Players move their gangsters (costs move points) across the battlefield and can attack or heal (costs action points). Gangsters equipped with guns can attack enemies within line of sight and melee gangsters have to be very close to perform their attack, and can also attack through walls, which isn’t pretty to look at. The biggest problem with the combat is that these systems aren’t clearly communicated to the player and aren’t frequent enough through the story mode to learn quickly. More so, systems within the combat are contrary to some games within the same genre. There is a cover system but it is often difficult to get your gangsters to actually snap to the cover.  Player and enemy turns seem to be random and each gangster has its own individual turn. Players could move three gangsters in a row before an enemy can get a chance to move, or it could be the other way around.

 The Final Word
Omerta: City of Gangsters has an ambitious scope and tries to blend two different genres to form something new.  There is a lot of content and complex systems in combat and city management, yet neither mode is compelling for long. As a whole, the game is lacking a lot of overall polish. I can’t recommend it for its combat with superior strategy games being released within the past month. The city management becomes flat and repetitive quickly. Despite all of the bad, there are a lot of great concepts in Omerta. If you simply crave new simulation content, subtly different styles of turn based tactical RPGs or if you really like gangster fiction set in the age of prohibition, then this is worth checking out. Hopefully Kalypso can take what they learned with Omerta and flesh out something with a more compelling experience.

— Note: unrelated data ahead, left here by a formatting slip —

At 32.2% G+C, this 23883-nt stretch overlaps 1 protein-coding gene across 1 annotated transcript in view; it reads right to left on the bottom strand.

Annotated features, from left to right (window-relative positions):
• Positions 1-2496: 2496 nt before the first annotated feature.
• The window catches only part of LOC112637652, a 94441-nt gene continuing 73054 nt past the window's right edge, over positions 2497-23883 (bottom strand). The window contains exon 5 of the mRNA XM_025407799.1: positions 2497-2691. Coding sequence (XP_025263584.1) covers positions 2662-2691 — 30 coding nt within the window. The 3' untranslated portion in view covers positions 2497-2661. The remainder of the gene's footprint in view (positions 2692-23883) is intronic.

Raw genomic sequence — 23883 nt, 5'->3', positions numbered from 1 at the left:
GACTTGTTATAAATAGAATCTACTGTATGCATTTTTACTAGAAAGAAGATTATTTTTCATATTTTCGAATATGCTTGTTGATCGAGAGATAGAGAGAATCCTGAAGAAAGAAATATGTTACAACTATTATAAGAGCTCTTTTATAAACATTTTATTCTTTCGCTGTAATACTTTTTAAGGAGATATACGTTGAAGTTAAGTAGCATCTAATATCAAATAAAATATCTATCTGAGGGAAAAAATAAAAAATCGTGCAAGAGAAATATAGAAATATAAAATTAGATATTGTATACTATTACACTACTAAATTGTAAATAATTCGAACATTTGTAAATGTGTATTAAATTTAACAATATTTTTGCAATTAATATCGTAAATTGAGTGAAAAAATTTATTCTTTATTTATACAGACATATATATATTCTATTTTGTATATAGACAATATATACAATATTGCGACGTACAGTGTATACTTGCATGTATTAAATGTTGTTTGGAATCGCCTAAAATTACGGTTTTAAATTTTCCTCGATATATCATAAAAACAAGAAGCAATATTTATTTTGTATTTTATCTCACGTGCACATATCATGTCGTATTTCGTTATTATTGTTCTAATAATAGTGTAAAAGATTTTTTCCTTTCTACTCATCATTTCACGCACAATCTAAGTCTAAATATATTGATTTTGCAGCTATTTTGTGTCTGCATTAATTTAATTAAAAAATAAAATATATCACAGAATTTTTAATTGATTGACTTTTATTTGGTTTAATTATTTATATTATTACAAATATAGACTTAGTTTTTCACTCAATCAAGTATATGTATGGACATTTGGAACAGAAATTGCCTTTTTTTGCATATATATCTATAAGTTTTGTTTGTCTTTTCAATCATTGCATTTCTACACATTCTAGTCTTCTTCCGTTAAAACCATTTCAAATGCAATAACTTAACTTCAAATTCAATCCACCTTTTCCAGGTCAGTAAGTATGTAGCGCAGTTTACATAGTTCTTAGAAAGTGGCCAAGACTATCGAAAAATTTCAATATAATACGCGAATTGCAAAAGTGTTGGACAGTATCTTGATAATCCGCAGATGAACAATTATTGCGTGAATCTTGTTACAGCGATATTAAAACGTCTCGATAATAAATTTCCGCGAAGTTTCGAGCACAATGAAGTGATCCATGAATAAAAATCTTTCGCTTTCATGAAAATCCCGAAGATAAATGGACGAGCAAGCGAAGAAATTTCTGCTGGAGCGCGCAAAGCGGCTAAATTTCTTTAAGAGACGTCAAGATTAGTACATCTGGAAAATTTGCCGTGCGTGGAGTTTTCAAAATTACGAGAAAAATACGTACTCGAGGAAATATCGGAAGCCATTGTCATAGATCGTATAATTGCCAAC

– MonsterVine Rating: 3.5 out of 5 – Fair